Consumer protection policy seeks to mitigate these factors that impede consumer choice and provide protections for vulnerable consumers.
Relationship to competition policy
The risks to consumers are even higher where there is a lack of competition, and especially in monopolistic markets. In an efficient free market, competition among providers should enable consumers to purchase goods and services at the lowest prices and on the most optimal terms. Competition policy focuses primarily on the supply side of the market, aiming to maximize the range of choices available by optimizing the functioning of markets. Using the same insurance example above, competition policy would focus on how competitive the insurance market is, whether there are any monopolistic tendencies, and whether competitors engage in any anti-competitive behaviour such as collusion, price-fixing and predatory pricing.
Consumer protection policy and competition policy are complementary in striving for the proper functioning of markets and promotion of consumer welfare. Consumer protection addresses dysfunctions on the demand side of the market, aiming to ensure that consumers can exercise their choices effectively, confidently and under fair conditions, and in some cases requiring minimum common standards. In the case of insurance, for example, consumer protection will seek to empower consumers with better information about different insurance offerings so that they understand coverage under each plan, can compare costs and benefits, and can assess the solvency of different providers.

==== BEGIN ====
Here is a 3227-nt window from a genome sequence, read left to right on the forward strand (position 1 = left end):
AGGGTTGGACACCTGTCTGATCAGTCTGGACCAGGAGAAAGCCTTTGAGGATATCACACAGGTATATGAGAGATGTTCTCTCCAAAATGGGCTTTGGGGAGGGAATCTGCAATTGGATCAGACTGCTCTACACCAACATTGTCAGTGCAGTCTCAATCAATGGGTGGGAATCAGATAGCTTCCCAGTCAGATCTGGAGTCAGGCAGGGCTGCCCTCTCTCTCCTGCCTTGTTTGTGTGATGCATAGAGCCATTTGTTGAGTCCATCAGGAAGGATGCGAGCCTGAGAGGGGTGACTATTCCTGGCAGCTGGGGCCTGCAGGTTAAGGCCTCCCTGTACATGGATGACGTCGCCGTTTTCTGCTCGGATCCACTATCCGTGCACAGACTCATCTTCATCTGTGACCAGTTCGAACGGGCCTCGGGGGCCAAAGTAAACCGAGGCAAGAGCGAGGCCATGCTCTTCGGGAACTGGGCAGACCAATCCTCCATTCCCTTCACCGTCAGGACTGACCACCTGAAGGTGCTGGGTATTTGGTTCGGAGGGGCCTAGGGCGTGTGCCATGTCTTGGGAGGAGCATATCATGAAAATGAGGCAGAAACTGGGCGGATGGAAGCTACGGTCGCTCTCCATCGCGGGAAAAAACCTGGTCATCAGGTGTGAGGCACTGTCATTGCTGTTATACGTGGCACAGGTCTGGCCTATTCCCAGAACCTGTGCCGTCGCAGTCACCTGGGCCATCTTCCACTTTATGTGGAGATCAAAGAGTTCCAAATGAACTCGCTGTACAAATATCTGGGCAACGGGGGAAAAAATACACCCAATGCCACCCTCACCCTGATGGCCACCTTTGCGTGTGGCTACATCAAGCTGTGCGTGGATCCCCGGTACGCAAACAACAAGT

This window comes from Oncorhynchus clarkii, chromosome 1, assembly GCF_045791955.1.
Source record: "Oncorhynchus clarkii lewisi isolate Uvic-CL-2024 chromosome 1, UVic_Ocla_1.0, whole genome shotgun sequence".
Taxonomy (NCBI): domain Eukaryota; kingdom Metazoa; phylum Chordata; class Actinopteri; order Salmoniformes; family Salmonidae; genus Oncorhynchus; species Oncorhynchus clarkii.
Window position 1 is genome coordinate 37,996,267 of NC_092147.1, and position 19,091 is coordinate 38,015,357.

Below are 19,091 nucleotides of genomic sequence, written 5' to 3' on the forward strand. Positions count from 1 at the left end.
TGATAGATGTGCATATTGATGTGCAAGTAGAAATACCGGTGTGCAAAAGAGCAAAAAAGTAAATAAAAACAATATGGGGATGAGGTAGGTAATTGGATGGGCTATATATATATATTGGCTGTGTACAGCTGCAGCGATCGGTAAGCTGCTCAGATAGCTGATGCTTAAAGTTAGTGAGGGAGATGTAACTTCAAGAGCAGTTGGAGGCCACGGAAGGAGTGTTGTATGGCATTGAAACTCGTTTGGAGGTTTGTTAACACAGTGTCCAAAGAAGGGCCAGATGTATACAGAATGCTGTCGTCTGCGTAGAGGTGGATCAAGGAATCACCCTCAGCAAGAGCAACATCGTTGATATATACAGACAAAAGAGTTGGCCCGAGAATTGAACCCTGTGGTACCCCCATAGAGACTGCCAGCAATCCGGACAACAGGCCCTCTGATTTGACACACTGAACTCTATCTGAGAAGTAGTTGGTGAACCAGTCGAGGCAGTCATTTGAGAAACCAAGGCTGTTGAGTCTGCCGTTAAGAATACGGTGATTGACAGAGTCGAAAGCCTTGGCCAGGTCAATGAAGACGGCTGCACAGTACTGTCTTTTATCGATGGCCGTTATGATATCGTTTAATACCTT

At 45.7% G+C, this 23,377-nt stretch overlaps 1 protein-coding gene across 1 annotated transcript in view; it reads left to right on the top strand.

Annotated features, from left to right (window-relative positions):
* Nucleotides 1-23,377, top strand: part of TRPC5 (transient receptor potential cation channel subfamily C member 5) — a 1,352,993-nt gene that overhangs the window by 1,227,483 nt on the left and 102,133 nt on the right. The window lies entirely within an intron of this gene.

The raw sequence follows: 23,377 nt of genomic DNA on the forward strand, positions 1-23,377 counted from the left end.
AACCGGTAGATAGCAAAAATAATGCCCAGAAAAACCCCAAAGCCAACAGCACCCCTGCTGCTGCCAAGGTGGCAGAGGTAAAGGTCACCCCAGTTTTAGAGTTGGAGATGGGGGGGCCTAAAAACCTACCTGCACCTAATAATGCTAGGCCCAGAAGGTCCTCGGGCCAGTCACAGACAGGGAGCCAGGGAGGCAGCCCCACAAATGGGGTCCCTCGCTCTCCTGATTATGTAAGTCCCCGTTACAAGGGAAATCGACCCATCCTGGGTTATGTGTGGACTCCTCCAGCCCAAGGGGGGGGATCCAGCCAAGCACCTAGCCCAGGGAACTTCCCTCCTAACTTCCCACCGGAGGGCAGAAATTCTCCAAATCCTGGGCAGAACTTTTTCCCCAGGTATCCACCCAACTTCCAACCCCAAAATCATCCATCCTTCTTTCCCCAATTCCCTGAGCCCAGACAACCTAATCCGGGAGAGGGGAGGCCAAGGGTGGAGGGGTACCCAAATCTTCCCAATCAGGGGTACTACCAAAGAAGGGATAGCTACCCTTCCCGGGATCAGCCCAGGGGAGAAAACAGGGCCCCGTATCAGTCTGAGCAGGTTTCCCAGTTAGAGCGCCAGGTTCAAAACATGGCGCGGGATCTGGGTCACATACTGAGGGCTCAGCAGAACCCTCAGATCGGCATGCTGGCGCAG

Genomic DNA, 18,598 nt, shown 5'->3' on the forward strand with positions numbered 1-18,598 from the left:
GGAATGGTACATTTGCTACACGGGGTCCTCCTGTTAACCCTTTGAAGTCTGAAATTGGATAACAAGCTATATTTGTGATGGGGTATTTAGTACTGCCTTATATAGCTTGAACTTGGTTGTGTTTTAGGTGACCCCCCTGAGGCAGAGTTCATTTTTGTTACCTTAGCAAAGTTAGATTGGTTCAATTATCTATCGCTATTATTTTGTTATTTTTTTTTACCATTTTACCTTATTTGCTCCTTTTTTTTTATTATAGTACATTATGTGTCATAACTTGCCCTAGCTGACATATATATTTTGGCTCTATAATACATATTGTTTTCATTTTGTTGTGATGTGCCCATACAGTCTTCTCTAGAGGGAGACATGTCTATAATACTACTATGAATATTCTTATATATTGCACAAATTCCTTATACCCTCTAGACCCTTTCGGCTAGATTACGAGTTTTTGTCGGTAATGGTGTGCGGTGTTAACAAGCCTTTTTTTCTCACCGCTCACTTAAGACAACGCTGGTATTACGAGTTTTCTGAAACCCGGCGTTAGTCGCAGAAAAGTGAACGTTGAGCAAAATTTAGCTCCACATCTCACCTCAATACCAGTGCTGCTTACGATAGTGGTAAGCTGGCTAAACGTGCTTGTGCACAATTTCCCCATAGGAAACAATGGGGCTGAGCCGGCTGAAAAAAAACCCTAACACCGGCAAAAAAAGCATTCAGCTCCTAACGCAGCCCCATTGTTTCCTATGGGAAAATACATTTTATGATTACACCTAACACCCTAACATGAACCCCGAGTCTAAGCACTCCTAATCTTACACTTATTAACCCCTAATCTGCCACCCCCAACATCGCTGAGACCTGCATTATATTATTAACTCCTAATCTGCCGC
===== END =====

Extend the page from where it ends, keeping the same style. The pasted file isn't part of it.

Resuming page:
Barriers to optimal consumer choice
Barriers to optimal consumer choice include information and bargaining power asymmetries between consumers and providers that are exacerbated by certain characteristics of human psychology.
Information asymmetries manifest when a provider has greater knowledge and understanding of the specific goods or services or the nature of the market than a consumer and the average consumer cannot invest the time necessary to build countervailing expertise. For example, when borrowing money, consumers may struggle to calculate the true cost of a flat interest vs. declining balance interest loan. Similarly, when deciding which forex bureau to use, consumers may find it difficult to compare the relative cost of two remittance services with different fees and forex rates.